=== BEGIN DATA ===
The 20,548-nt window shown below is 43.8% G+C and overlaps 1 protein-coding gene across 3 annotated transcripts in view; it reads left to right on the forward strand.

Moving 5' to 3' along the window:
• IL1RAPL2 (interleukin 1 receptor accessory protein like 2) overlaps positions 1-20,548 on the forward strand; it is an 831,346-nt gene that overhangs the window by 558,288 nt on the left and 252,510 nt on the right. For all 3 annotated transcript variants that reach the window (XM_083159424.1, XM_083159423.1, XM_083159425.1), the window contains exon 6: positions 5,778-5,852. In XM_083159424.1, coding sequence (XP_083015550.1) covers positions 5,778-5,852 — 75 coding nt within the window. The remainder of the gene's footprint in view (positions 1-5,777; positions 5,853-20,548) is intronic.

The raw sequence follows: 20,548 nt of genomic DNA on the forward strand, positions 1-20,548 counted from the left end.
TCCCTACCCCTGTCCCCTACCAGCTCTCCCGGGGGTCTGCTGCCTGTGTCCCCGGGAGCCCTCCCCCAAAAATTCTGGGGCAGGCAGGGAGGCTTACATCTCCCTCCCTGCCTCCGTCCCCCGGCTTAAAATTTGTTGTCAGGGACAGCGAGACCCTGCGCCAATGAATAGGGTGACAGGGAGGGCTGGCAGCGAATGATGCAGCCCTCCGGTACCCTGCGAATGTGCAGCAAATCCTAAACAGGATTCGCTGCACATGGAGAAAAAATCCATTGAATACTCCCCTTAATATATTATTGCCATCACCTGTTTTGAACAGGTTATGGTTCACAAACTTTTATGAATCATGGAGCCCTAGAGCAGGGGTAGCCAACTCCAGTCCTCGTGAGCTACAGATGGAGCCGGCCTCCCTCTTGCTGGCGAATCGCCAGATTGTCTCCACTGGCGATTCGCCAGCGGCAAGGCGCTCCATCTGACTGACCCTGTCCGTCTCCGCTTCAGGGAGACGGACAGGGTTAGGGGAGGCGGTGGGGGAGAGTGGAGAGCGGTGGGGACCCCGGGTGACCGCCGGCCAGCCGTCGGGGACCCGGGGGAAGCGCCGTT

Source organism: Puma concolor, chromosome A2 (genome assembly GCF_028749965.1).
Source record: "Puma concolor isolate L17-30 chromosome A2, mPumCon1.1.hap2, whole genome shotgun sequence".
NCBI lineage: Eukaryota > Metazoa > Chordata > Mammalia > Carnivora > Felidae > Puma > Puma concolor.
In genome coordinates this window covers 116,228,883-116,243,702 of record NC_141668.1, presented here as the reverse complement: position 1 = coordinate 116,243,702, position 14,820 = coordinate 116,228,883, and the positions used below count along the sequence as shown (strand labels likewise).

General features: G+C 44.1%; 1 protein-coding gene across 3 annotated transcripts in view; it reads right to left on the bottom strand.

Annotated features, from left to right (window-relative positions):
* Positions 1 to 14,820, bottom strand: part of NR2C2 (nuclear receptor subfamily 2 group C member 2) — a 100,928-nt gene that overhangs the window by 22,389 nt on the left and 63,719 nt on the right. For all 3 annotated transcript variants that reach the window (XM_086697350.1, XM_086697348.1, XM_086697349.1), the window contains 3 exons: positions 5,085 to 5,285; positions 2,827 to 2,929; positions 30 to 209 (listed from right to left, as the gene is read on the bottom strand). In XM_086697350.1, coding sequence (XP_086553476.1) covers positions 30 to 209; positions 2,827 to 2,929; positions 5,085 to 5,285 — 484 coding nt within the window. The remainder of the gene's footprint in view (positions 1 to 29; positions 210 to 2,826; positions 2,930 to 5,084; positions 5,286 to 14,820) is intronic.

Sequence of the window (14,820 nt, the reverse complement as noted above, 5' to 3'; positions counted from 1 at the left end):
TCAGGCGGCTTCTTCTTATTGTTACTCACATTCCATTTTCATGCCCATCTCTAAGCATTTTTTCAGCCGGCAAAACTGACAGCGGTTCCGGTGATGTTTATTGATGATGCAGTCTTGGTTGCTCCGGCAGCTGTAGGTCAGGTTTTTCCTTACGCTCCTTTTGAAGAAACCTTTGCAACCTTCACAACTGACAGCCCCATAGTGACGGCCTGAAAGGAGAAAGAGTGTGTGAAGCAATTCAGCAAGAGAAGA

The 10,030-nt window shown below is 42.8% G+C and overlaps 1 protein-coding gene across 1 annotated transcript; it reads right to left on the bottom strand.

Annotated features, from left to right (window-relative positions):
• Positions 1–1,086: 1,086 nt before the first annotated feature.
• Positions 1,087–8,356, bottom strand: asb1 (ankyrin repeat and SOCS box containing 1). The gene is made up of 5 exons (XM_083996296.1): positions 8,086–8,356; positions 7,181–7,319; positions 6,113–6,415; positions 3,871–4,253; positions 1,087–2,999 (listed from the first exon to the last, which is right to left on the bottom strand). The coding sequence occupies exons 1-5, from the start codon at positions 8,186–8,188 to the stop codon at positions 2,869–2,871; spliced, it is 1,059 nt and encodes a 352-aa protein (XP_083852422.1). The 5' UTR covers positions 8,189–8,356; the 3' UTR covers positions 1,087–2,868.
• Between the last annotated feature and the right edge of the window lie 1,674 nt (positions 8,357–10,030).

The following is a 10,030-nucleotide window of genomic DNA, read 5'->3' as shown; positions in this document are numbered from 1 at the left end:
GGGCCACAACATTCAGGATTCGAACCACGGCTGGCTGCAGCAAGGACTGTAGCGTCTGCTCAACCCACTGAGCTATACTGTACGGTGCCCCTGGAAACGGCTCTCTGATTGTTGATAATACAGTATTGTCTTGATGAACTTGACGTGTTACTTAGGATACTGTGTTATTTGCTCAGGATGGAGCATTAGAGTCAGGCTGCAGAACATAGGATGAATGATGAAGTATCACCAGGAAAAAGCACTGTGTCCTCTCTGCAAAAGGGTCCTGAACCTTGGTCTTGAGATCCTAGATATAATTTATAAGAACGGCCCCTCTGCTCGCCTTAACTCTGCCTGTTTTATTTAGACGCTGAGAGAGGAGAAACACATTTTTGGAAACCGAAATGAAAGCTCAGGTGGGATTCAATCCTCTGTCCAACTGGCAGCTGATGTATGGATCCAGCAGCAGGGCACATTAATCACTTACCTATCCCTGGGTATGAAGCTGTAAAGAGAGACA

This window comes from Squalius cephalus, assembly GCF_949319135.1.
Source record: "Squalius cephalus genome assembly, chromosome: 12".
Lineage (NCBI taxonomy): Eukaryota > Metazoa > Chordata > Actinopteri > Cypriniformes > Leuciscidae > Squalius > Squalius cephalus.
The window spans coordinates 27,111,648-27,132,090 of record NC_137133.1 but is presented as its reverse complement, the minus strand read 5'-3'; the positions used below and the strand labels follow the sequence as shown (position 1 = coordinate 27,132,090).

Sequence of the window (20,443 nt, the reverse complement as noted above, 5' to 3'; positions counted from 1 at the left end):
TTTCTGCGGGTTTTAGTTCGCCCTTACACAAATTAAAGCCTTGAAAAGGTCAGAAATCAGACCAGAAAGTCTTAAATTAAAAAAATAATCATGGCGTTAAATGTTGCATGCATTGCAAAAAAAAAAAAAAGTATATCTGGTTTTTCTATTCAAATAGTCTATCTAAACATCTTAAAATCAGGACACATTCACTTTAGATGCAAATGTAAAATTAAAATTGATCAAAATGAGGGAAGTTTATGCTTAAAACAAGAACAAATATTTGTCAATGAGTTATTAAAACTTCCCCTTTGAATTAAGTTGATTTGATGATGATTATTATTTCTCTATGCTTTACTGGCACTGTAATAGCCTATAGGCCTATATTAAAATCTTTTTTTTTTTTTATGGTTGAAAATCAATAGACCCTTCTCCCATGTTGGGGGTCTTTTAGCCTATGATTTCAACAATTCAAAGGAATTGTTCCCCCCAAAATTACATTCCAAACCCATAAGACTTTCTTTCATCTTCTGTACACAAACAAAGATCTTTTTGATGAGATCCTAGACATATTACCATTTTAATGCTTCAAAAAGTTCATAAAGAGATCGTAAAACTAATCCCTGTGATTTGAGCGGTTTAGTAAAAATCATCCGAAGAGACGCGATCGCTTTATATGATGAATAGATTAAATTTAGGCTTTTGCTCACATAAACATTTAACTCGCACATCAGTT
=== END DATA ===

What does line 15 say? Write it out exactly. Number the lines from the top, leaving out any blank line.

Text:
The 10,030-nt window shown below is 42.8% G+C and overlaps 1 protein-coding gene across 1 annotated transcript; it reads right to left on the bottom strand.